Variety‘s Russell Edwards reviews Paul Cox’s Salvation — a movie that is apparently so new it isn’t on his IMDb page yet:
A disillusioned biblical scholar finds that getting up close and personal provides real answers to life’s questions in “Salvation,” a deliberately paced meller from veteran arthouse helmer Paul Cox. Fans of the Dutch-born, Oz-based director will embrace this wholeheartedly, but pic is unlikely to convert any new acolytes. Local release date is currently unconfirmed but, even though Cox has surprised before, commercial prospects look iffy.
HD-shot film premiered on Betacam at the Vladivostok fest, in a nod to the city that appears in flashbacks of a pivotal Russian character. Cox’s company plans a transfer to 35mm, in hopes of unspooling the pic at a higher-profile fest.
Barry (Bruce Myles), an aging, well-to-do Bible scholar and frustrated artist, is emotionally stifled by his sexless marriage to well-known Aussie televangelist Gloria (Wendy Hughes), who peddles a commercial brand of Christianity that rakes in big bucks via self-help merchandising.
To relieve his physical and intellectual frustrations, Barry begins visiting heart-of-gold hooker Irina (Natalia Novakova), a Russian emigree. Hoping to finance a return trip to see her 5-year-old daughter in Vladivostok, Irina is reliant on an aggressive Russian pimp, Anton (Alex Menglet), but comes to appreciate Barry’s mild-mannered support.
Slow-moving narrative freely detours and stalls, giving characters free rein to discuss philosophical issues. Helmer stirs in YouTube samples of President Bush’s public-speaking gaffes in an effort to lighten the mood, as well as to boost the pic’s satire of religious conservatism. . . .
I’m not very familiar with Paul Cox’s films, but I gather this is not the first one to deal with religion in some way. I don’t know if any of the others dealt with “Bible scholars”, though. And now, for some reason, I am reminded of the Canadian film When Night Is Falling (1995), which was directed by Patricia Rozema, a graduate of Calvin College (which is also Paul Schrader‘s alma mater).
I have no idea how seriously I want to take this — it is about a Rambo movie, after all — but for what it’s worth, the Associated Press recently spoke to Sylvester Stallone about recent events in Myanmar and Stallone’s experiences shooting John Rambo there:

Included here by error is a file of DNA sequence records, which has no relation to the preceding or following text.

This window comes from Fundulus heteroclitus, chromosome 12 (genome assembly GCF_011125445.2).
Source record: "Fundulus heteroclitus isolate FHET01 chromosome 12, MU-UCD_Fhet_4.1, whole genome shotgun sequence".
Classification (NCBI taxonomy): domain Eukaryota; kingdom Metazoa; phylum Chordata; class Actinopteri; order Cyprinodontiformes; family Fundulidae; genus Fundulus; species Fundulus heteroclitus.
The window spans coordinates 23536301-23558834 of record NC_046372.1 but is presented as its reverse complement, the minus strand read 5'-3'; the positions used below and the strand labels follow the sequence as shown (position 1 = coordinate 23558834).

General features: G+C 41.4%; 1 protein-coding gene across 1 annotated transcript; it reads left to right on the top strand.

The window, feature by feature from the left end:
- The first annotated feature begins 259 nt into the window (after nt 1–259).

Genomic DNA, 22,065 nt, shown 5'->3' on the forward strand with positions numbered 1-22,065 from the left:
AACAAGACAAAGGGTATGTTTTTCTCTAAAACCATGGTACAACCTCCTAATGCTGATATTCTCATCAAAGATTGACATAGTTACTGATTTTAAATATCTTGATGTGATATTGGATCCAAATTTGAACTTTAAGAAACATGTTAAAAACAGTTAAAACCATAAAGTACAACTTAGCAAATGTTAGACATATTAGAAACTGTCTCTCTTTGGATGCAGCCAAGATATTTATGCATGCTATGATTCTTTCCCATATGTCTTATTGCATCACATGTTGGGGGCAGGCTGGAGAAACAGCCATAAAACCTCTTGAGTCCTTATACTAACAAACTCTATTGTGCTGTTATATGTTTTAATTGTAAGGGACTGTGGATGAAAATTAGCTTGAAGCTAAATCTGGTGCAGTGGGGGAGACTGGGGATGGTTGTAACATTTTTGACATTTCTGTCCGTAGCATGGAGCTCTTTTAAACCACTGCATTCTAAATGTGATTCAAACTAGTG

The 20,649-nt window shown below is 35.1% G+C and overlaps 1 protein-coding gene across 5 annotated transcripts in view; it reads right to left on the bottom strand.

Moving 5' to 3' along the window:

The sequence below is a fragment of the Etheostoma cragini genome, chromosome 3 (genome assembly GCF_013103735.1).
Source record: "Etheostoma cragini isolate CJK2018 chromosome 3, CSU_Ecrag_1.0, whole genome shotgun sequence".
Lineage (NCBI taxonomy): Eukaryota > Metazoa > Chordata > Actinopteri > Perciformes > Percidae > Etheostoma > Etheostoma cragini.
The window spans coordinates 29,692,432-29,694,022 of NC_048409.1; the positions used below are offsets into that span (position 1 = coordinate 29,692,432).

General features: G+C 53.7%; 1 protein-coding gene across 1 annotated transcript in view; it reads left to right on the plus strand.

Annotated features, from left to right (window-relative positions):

Sylvester Stallone said he and his “Rambo” sequel movie crew recently witnessed the human toll of unspeakable atrocities while filming along the Myanmar border.
“I witnessed the aftermath – survivors with legs cut off and all kinds of land mine injuries, maggot-infested wounds and ears cut off. We saw many elephants with blown off legs. We hear about Vietnam and Cambodia and this was more horrific,” Stallone told The Associated Press in a telephone interview Monday.
Stallone returned eight days ago from shooting “John Rambo,” the fourth movie in the action series, on the Salween River separating Thailand and Myanmar, formerly known as Burma.
“This is a hellhole beyond your wildest dreams,” Stallone said. “All the trails are mined. The only way into Burma is up the river.”
And this was before the crackdown last week against the largest pro-democracy protests in Myanmar in two decades. After the government increased fuel prices in August, public anger turned to mass protest against 45 years of military dictatorship. Last week, soldiers responded by opening fire with automatic weapons on unarmed demonstrators. . . .
The “Rambo” script, written long before the current Myanmar uprising, features boatman John Rambo – the Vietnam War-era Green Beret who specializes in violent rescues and revenge – taking a group of mercenaries up the Salween River in search of missing Christian aid workers in Myanmar. The character “realizes man is just a few paces away from savagery when pushed.”